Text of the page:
Incorrect electricity meter clocks are going unnoticed, meaning millions of households on reliant tariffs could be paying too much, consumer group Which? has warned.
The watchdog said its members had come forward to warn that their meter clocks had been showing the wrong time, potentially leaving them “significantly out of pocket”.
About 3.9m UK households are on time-of-use tariffs, such as Economy 7 and Economy 10, which offer customers a lower rate for electricity during some hours and a higher rate for others.
Gary Day, a retired engineer from South Wales, told Which? he had saved himself and three neighbours more than £2,300 after discovering their meter clocks were wrong by several hours.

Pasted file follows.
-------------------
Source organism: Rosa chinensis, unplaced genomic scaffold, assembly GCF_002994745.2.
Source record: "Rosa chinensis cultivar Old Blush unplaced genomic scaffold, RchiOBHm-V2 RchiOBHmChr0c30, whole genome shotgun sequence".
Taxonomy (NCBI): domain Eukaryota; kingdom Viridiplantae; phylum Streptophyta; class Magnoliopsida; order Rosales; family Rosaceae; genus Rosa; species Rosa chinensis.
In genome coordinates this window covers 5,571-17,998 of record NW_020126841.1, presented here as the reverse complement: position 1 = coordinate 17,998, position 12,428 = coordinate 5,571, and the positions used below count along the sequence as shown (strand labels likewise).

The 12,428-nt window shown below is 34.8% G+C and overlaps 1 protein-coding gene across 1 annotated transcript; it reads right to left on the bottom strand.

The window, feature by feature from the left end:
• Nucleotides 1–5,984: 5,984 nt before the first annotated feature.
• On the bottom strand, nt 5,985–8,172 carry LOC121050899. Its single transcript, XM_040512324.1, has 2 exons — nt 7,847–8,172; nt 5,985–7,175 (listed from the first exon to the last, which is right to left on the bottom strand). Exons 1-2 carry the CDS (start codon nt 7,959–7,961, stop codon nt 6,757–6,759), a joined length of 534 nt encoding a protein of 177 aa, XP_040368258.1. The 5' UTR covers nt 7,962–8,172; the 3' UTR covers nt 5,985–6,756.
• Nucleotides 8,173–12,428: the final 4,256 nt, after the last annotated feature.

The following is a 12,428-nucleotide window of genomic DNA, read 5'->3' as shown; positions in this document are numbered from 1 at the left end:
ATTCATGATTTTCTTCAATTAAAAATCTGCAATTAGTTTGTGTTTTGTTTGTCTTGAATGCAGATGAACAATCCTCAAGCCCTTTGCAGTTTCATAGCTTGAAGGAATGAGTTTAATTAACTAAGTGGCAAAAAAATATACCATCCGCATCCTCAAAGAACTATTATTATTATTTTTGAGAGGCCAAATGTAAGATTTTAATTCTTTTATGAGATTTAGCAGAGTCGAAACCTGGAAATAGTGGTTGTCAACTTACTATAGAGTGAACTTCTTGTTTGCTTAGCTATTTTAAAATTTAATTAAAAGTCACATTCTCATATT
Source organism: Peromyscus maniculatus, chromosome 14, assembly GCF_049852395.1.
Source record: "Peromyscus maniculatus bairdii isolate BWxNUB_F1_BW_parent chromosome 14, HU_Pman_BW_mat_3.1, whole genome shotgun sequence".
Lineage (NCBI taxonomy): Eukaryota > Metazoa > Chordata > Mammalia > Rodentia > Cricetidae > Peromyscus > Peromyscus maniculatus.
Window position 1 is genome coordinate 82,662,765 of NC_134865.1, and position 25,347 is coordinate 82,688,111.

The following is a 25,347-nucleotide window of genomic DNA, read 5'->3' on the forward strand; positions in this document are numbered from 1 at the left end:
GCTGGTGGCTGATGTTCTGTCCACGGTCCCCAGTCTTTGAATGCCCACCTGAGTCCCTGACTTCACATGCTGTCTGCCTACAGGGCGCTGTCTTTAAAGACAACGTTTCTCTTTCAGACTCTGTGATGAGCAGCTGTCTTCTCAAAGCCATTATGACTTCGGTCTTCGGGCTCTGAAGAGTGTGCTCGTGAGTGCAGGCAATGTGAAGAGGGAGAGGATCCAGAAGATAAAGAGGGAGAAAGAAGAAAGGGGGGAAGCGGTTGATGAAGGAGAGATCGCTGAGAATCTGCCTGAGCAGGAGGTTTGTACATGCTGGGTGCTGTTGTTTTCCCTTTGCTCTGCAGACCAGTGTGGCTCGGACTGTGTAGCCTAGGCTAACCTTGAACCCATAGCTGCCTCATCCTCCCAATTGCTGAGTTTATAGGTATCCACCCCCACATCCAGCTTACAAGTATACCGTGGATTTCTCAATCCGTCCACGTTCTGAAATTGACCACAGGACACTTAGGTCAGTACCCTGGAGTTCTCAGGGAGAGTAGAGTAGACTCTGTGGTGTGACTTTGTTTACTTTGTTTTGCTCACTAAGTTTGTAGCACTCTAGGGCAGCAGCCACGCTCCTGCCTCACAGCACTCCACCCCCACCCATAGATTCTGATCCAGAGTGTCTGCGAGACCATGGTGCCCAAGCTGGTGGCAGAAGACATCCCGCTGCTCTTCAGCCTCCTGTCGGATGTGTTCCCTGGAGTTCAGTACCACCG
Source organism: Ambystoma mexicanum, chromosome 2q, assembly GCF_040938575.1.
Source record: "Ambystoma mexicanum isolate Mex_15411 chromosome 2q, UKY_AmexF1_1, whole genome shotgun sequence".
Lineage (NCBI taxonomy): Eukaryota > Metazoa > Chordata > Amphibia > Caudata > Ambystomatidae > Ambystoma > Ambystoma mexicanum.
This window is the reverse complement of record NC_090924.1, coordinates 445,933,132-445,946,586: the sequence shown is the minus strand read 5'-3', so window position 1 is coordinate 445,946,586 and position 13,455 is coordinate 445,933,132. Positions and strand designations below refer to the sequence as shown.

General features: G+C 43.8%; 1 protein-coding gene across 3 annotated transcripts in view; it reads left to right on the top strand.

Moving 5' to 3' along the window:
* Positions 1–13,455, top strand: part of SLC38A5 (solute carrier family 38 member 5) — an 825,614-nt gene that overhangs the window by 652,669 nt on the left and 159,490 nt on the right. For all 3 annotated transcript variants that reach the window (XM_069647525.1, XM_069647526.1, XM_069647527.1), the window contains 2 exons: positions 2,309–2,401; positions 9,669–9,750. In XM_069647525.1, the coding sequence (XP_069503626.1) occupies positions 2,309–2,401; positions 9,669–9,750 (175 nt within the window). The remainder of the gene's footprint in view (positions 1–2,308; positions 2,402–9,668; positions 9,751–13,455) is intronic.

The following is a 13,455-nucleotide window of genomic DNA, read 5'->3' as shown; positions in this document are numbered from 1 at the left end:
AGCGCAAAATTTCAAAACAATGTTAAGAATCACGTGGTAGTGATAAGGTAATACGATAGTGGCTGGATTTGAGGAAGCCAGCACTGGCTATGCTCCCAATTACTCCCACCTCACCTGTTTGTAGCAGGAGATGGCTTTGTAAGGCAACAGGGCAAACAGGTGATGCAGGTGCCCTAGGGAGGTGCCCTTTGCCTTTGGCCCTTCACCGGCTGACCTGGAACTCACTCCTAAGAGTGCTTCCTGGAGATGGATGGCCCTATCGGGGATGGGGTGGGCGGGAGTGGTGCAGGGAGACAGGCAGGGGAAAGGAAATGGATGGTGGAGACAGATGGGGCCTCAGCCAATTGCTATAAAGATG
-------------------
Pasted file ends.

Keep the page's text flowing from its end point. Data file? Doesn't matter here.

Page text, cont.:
They were all on time-of-use tariffs with supplier Swalec, which supplies gas and electricity to customers throughout Wales.
Day told Which? magazine: “I have only checked four meters, and every single one of them was wrong. I am horrified that there might be hundreds of others that have these clock errors and don’t realise it.”
He said two replacement meters failed and he was wrongly told his clock would automatically adjust to British Summer Time.His neighbour Andrew Murphy claimed back around £800 after discovering his clock was about three hours out.
Murphy told Which?: “The problem is most consumers don’t go around checking, and we are at a disadvantage because of that.”
Swalec told Which? that staff were not required to check the clocks when they read meters, although if they happened to notice any problems, they were obliged to report them. It said it could not release any information about the scale of similar problems. Ofgem licence conditions say suppliers must inspect meters at least once every two years.
Faulty electricity meter clocks 'could be costing households thousands'